Leading scientists from all over the world call for immediate action to stop ocean acidification
More than 150 leading marine scientists from 26 countries are calling for immediate action by policymakers to reduce CO2 emissions sharply so as to avoid widespread and severe damage to marine ecosystems from ocean acidification. They issued this warning in the Monaco Declaration, released on 30 January.
The scientists note that ocean acidification is already detectable, that it is accelerating. They caution that its negative socio-economic impacts can only be avoided by limiting future atmospheric CO2 levels.
Prince Albert II of Monaco has urged political leaders to heed the Monaco Declaration as they prepare for climate negotiations at the United Nations Climate Change Conference in Copenhagen this year. “I strongly support this declaration, which is in full accord with my efforts and those of my Foundation to alleviate climate change,” he said.
The Monaco Declaration is based on the Research Priorities Report developed by participants at last October’s 2nd international symposium on The Ocean in a High-CO2 World, organized by UNESCO’s Intergovernmental Oceanographic Commission, the Scientific Committee on Oceanic Research (SCOR), the International Atomic Energy Agency (IAEA) and the International Geosphere Biosphere Programme (IGBP), with the support of the Prince Albert II of Monaco Foundation and several other partners.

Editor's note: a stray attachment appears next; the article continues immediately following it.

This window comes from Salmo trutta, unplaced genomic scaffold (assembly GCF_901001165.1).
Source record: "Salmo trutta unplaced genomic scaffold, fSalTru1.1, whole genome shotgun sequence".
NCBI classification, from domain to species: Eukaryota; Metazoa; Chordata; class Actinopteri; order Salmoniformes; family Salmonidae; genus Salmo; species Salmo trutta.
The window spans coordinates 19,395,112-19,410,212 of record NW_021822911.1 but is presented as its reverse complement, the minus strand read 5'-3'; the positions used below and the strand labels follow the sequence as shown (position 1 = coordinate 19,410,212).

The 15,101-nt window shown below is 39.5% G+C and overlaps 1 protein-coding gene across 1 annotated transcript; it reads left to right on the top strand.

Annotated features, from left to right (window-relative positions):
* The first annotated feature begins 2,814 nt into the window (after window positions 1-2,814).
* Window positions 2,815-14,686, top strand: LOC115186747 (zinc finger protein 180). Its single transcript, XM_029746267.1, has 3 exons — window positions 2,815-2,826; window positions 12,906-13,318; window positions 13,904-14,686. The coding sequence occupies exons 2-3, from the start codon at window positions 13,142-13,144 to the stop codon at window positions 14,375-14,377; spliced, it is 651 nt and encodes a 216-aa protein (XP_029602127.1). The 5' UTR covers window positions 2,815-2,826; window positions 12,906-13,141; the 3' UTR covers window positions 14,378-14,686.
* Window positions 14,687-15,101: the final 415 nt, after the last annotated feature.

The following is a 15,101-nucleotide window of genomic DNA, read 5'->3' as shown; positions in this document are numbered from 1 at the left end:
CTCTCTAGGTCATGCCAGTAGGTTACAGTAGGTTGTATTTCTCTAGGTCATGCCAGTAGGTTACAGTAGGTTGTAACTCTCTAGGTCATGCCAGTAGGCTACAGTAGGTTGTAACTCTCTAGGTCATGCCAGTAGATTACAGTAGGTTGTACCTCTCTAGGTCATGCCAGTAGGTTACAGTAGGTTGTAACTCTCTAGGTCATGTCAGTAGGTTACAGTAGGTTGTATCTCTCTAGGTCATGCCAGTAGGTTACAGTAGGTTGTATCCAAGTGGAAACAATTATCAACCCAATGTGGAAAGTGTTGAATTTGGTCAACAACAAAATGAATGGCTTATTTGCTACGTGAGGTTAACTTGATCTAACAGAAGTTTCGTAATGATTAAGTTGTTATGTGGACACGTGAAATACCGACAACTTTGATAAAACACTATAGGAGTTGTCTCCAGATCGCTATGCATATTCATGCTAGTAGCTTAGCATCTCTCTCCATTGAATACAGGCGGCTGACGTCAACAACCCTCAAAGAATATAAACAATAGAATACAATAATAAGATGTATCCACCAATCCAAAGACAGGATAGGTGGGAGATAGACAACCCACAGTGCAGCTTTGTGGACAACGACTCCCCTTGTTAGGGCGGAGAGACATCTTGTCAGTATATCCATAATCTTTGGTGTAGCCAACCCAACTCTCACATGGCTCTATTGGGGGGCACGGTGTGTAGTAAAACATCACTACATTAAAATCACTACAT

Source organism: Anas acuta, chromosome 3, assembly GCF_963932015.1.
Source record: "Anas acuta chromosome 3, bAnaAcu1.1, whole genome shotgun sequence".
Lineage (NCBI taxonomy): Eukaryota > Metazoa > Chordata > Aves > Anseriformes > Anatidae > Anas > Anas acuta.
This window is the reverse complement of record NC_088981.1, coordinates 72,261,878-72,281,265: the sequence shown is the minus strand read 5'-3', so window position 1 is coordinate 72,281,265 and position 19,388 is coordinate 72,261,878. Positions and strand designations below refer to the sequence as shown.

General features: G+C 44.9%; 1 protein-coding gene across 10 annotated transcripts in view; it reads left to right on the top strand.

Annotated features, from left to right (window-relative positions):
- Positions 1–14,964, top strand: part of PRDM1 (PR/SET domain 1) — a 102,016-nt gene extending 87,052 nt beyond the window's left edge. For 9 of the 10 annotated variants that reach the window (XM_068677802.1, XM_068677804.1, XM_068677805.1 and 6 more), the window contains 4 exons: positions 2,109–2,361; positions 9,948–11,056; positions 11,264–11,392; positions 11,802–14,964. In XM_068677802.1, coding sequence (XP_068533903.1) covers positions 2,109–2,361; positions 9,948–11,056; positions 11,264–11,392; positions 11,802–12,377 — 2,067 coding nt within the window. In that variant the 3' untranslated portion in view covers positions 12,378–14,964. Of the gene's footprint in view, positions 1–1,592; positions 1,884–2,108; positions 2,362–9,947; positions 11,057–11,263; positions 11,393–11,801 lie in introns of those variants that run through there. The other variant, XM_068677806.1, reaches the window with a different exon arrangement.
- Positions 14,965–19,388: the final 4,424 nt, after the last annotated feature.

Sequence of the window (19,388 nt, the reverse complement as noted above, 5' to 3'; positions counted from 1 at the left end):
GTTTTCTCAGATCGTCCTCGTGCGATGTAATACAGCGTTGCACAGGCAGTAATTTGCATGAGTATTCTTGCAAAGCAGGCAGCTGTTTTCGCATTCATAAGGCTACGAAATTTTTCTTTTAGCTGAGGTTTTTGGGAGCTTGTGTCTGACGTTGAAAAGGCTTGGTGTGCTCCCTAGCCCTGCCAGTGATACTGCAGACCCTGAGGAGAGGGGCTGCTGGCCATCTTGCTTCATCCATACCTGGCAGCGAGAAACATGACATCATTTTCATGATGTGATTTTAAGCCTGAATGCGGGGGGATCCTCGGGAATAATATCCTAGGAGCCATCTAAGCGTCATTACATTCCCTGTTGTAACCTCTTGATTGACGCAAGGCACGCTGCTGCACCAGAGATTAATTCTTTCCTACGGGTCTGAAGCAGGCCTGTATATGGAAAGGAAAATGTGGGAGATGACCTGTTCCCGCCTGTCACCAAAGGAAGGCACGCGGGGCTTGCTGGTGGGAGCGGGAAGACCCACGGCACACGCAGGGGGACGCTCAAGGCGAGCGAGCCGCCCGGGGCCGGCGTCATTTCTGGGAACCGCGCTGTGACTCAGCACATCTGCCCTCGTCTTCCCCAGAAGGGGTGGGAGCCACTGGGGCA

“The chemistry is so fundamental and changes so rapid and severe that impacts on organisms appear unavoidable.” said James Orr of the Marine Environment Laboratories (MEL-IAEA) and chairman of the symposium. “The questions are now how bad will it be and how soon will it happen. The report from the symposium summarizes the state of the science and priorities for future research, while the Monaco Declaration implores political leaders to launch urgent actions to limit the source of the problem.”
“In order to advance the science of ocean acidification, we need to bring together the best scientists to share their latest research results and to set priorities for research to improve our knowledge of the processes and of the impacts of acidification on marine ecosystems,” explained Patricio Bernal, Executive Secretary of UNESCO IOC. “The Ocean in a High-CO2 World Symposia Series provides this forum to scientists every four years, and the Research Priorities Report it produces represents an authoritative assessment of what we know about acidification impacts.”
The Declaration and Report will be presented by James Orr, Jean-Pierre Gattuso, coordinator of the European Project on Ocean Acidification (EPOCA), and Denis Allemand of the Prince Albert II Foundation, at a press conference on 30 January (10.30 a.m GMT, Acropolis Convention Centre, Nice, France).
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